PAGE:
- What’s On
Drawings of Ottoman Istanbul
The book of the exhibition at the Benaki Museum
Thomas Hope (1769-1831), a scion of a wealthy banking family, went on a Grand Tour, the traditional trip to Greece and Turkey for the young men of his class, during the last quarter of the 18th century. Virtuoso, with unique collections of antiquities, sculptures and European paintings, a generous sponsor and an expert in the fields of architecture and decoration overturned the artistic settings of his time, leaving his mark on the period of the Regency.
Both the exhibition and the book reveal the artist’s works from the capital of the Ottoman Empire. More specifically: Topographic views and folding panoramas of Istanbul, individual scenes from different neighbourhoods of Istanbul, monuments, temples, Ottoman palaces, halls of the seraglios, gates, mosques, funerary monuments, fountains, gates, the yalı on the Bosporus, the sultan’s entertainments boats. Other scenes include details from market shops, coffee shops, images of various men, women with children of Istanbul, depictions of costumes, architectural details, accompanied by lengthy explanations and descriptions with comments. The works are of excellent quality because Thomas Hope was an unparalleled designer, a virtuoso of linear draftsmanship comparable to the qualities of a miniature painter. However, the importance of the Thomas Hope collection is not limited to the aesthetic pleasure it offers to art enthusiasts. The designs constitute a unique treasure of visual testimonies for the scholars of the Ottoman civilization.
Anyone writing a history of Western visitors to Turkey (writes David Watkin) could not be excused for omitting the name of Thomas Hope (1769–1831). Hope’s lengthy novel Anastasius (3 vols, London, 1819) and the 350 drawings he made on his earlier Grand Tour, constitute one of the fullest and most colourful sets of images of the Ottoman Empire at the end of the 18th century. Published anonymously on the eve of the Greek War of Independence. Anastasius caised a great stir in England and in the American republic, where the Greek cause against the Turks had powerful champions.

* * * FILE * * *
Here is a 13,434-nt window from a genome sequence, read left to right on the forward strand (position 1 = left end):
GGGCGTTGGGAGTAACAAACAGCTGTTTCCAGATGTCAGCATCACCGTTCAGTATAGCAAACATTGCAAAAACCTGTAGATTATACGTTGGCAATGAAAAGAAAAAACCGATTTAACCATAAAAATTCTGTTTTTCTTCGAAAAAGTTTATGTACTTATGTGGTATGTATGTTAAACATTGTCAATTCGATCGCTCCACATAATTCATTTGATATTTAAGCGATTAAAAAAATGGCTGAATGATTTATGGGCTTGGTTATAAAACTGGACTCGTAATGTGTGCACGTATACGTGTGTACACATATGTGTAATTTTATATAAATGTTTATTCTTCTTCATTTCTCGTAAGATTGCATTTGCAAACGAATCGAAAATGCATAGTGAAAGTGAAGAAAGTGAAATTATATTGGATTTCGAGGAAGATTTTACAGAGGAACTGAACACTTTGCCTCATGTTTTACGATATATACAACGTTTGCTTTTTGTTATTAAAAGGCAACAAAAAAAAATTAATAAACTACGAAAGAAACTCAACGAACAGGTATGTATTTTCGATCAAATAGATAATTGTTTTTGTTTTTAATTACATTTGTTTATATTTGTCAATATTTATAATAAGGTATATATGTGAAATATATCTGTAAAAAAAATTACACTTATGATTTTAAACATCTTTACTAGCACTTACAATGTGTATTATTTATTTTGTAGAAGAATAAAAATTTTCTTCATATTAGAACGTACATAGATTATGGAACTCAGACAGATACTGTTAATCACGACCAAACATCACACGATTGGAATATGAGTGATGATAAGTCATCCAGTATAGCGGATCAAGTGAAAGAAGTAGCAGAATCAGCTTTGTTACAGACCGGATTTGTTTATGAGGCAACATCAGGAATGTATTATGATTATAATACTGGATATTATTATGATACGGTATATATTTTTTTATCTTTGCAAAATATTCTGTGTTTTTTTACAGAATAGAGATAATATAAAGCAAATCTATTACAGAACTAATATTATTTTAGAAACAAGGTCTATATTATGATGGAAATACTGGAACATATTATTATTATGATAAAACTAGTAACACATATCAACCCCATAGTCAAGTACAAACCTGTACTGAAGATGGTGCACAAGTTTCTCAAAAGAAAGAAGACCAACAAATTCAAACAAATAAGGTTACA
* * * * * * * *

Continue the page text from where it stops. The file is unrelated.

Thomas Hope was one of the most unusual and gifted men of taste in early-19th-century England. He was born in Amsterdam in 1769, the same year as the Duke of Wellington and Napoleon. He became a designer, patron and collector as well as an author, and his vanity and eccentricity made him many enemies. The first use to which he put the considerable fortune he inherited from the family bank, Hope & Co, was to undertake the grandest of Grand Tours. He spent the eight years following his 18th birth (1787–95) on a demanding study-tour covering much of Europe and the Near East. He recorded it in a series of about 350 unsigned drawings bound if five folio volumes which can be found today in the Benaki Museum in Athens. They represent a unique record of the architecture, ornament, landscape and costume in Hungary and the Balkans, Turkey and Greece.
THE REDISCOVERY OF THE HOPE DRAWINGS
In September and October 1930 (writes Fani-Maria Tsigakou) there was an exchange of letters between Antonis Benakis, the founder of the Benaki Museum in Athens, and a British auction house, BT Batsford, concering ‘a collection of drawings by Thomas Hope’, In his last letter, dated October 28, Benakis wrote: ‘Much as I am intersted in this lot, I very much regret I cannot, for the time being at least, buy it.’
David Watkin mentioned these volumes of drawings in his study Thomas Hope and the Neo-Classical Idea, published in 1968. They appeared, he recounts, in Christie’s Deepdene Library Catalogue in 1917, as lots 395–397, but were withdrawn after the sale took place. They next turned up in an undated Sale Catalogue (c1930) of 100 Old Rare or Unique Illustrated Books, Collections of Original Drawings, Designs, Engravings, etc… offered for Sale by BT Batsford Ltd… they believe the volumes were sold to the Chicago Art Museum. Enquiry and advertisement in Chicago and elsewhere in America has not so far resulted in the discovery of these drawings.’
In 1977, during a reorganistion of the Benaki Museum’s Library, five folio-sized volumes of about 350 unsigned drawings were discovered, bound in contemporary gilt-tooled Russia leather. Two are inscribed ‘Drawings by T. Hope’; these and a third volume, display the Hope family motto and arms embossed with gilt on both covers… on examining the volumes we realised that their content fully coincided with the description given in the Batsford sale catalogue mentioned by Watkin…